Archive for January, 2011

Consequences of success and failure in Caryl Churhcill’s Top Girls


Thompson Burk (1996) argues that the women in Top Girls “face a world in which the consequences of success are almost as frightening as those of failure”. Evaluate.

Set in part against the backdrop of Britain’s launch into individualistic enterprise culture and in part against the span of history, Top Girls is described by Churchill as a feminist socialist play (Lupu, 2003) and succinctly portrays the impasse that women have faced throughout the centuries. Churchill, in Brechtian style (Rabascall, 2000), avoids providing easy answers and actively prevents audience/reader identification with the characters, forcing us to analyse what is being presented. In evaluating Juli Thompson Burk’s (1993) claim, this essay will offer context to the play with reference to the norms of patriarchal societies, it will go on to assess what constitutes success or failure for the women in question and the consequences therein and will subsequently conclude in the affirmative.

Want to read the rest of the essay? Go here :):-

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2010 in review


The stats helper monkeys at WordPress.com mulled over how this blog did in 2010, and here’s a high level summary of its overall blog health:

Healthy blog!

The Blog-Health-o-Meter™ reads This blog is on fire!.

Crunchy numbers

Featured image

A helper monkey made this abstract painting, inspired by your stats.

A Boeing 747-400 passenger jet can hold 416 passengers. This blog was viewed about 6,300 times in 2010. That’s about 15 full 747s.

 

In 2010, there were 48 new posts, not bad for the first year! There were 47 pictures uploaded, taking up a total of 16mb. That’s about 4 pictures per month.

The busiest day of the year was October 20th with 111 views. The most popular post that day was Does language make humans distinct from other animals? [full version].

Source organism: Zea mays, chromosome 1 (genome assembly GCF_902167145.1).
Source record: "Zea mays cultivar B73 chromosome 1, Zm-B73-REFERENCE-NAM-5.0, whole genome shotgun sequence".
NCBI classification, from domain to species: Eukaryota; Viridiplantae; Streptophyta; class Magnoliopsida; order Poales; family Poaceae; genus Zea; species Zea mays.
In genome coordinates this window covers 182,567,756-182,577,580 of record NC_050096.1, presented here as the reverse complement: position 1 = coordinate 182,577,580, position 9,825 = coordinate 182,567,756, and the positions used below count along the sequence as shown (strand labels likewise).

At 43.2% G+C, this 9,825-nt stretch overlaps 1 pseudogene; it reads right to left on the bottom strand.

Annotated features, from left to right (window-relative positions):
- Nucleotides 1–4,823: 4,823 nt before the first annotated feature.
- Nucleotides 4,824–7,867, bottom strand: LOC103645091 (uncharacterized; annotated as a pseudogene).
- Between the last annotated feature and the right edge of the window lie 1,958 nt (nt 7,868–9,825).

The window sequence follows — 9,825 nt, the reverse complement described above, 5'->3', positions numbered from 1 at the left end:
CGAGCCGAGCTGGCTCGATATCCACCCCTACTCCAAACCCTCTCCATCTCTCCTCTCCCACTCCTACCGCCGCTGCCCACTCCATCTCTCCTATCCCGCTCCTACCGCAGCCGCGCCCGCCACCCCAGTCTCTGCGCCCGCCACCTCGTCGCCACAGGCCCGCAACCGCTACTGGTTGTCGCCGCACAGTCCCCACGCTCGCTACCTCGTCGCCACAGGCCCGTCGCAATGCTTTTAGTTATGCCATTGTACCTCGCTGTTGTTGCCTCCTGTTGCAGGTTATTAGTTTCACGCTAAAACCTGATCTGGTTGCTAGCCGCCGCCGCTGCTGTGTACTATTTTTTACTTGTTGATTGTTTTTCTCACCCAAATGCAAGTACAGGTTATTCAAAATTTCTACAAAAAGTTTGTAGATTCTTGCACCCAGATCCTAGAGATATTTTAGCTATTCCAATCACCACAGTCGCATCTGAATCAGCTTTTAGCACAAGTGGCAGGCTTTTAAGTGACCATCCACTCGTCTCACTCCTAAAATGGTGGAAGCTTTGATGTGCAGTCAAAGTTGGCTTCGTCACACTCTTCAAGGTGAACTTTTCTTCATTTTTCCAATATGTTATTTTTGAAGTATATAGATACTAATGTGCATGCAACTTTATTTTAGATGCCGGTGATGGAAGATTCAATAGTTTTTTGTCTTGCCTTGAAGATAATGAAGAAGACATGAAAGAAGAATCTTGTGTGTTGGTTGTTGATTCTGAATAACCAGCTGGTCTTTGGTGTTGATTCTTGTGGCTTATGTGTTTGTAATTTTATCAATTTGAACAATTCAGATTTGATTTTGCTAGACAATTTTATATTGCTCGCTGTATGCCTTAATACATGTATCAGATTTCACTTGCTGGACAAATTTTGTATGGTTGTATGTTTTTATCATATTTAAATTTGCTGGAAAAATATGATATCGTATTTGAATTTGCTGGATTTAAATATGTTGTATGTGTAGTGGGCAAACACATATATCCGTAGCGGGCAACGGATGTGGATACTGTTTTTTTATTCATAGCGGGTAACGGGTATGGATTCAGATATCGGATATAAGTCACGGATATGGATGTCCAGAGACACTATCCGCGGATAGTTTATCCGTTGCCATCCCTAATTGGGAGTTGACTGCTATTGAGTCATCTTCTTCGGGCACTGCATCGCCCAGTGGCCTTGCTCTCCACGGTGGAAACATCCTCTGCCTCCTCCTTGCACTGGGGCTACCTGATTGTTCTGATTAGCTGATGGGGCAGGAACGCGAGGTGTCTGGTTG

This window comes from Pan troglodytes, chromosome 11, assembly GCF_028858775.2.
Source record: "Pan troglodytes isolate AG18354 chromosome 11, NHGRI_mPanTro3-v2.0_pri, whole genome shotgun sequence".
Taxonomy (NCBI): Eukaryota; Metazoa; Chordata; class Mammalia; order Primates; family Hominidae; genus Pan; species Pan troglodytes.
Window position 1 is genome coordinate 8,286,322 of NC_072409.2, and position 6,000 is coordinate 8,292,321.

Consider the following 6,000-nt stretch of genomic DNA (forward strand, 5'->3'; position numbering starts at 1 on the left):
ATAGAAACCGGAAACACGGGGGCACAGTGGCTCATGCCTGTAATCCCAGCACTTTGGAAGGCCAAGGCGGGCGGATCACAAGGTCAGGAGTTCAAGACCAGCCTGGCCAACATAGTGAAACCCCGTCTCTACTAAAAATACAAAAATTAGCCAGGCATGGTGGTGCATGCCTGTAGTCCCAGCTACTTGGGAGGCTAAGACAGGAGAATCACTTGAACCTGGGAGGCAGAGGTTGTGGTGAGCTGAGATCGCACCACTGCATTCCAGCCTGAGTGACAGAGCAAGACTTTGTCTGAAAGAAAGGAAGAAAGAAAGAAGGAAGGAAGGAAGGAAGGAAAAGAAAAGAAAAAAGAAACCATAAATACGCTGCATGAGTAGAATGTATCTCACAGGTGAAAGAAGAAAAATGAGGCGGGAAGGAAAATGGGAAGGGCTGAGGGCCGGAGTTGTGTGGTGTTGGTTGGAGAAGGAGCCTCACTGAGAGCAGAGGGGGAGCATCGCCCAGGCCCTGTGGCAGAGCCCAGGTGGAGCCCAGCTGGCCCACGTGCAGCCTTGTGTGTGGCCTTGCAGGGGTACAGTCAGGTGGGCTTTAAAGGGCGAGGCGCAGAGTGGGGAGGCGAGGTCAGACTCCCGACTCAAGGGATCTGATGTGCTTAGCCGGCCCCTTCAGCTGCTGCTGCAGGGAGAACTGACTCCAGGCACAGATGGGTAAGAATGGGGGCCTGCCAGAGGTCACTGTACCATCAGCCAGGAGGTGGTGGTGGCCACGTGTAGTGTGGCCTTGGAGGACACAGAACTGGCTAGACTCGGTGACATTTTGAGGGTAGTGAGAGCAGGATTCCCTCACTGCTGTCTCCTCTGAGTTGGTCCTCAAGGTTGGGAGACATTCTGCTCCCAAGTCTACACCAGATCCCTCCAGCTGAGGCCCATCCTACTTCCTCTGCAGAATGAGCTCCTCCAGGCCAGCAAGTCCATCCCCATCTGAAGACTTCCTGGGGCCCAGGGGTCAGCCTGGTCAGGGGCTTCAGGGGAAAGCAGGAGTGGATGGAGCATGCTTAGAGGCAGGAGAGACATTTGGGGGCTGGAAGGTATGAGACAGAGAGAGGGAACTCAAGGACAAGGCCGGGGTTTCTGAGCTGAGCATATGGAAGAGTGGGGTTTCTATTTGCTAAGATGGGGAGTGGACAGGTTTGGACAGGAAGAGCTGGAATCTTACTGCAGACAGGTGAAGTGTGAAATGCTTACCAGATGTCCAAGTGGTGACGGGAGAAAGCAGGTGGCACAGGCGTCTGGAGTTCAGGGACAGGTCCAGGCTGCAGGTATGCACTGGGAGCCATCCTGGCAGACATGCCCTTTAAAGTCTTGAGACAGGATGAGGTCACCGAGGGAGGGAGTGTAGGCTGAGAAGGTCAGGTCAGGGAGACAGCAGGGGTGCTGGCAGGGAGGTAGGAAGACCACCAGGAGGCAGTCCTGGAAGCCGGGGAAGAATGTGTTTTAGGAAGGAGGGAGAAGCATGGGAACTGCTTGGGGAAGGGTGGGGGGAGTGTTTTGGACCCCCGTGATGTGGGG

Where did they come from?

The top referring sites in 2010 were facebook.com, digg.com, martyedward.wordpress.com, en.wordpress.com, and misshayleymartin.wordpress.com.

Some visitors came searching, mostly for the big bang, conformity, public compliance, honeycomb, and private acceptance.

Attractions in 2010

These are the posts and pages that got the most views in 2010.

1

Does language make humans distinct from other animals? [full version] April 2010
1 comment

2

Myths, fairytales, folktales: the prototypes of all narrative? [full version] March 2010
4 comments

3

Public compliance vs private acceptance in conformity [full version] May 2010
1 comment

4

Public compliance vs private acceptance in conformity [short version] May 2010

5

Evolution, creationism, intelligent design & the huge lack of proof for any of it. March 2010

Spartacus: Blood and Sex


Well I thought True Blood was basically a loosely veiled excuse for graphic sex on television — until I saw Spartacus Blood and Sand, which, as the above promotional  pictures show, is literally the most male-oriented program I have seen in a long time ever. Not to say that I haven’t all but finished the first (and so far only) season, it does keep you watching, but why I’m not sure.

My first impression was that it was 300 in full colour; the fountains of blood alone put it in that category, not to mention the sheer artsyfartsyness. The blood, in fact,was too ridiculous to be taken seriously, until I noticed Sam Raimi‘s name in the credits, which means, of course,  that it is stylish, not overdone. This is not a program for feminists, women being second-class citizens in the era Spartacus is set in, but does show in no uncertain or ambiguous terms the brutal nature of life in Ancient Rome.

The plot lines are predictable, but I’ve been impressed by the lack of binaries. There are no simple good/evil characters; in one scene you will be rooting for Crixus (Manu Bennet), the next cursing him. The same with John Hannah‘s excellently played Quintus Lentulus Batiatus, at once a business man you want to succeed and also an absolutely ruthless swine ever screwing over the (admittedly binary) hero, Spartacus (fantastically played by Andy Whitfield). Lucy Lawless, back in the arena of Ancient Rome, but in a role of a very different social strata and Peter Mensah are as ever brilliant.

And what about all that sex? Well, it can’t be said that they haven’t made at least a passing representation of homosexuality – there is a very unambiguous scene between two men who are in a stable long term relationship (!) and a very brief girl/girl shot (no, not a whole scene), but the latter is merely a servant ‘warming up’ Lawless’ character for the hetero sex scene that follows.  Is this an unfair lack of representation? Probably not, historically, and I still give the program kudos for the loving and non-promiscuous gay relationship — even if they do, predictably, both die.

Here’s a site with some more pictures of Spartacus, plus behind the scenes footage, interviews and the official trailer for the show:

Ok, I confess. Between starting this post and finishing it I watched the last three episodes. Superb ending, pro-watch.

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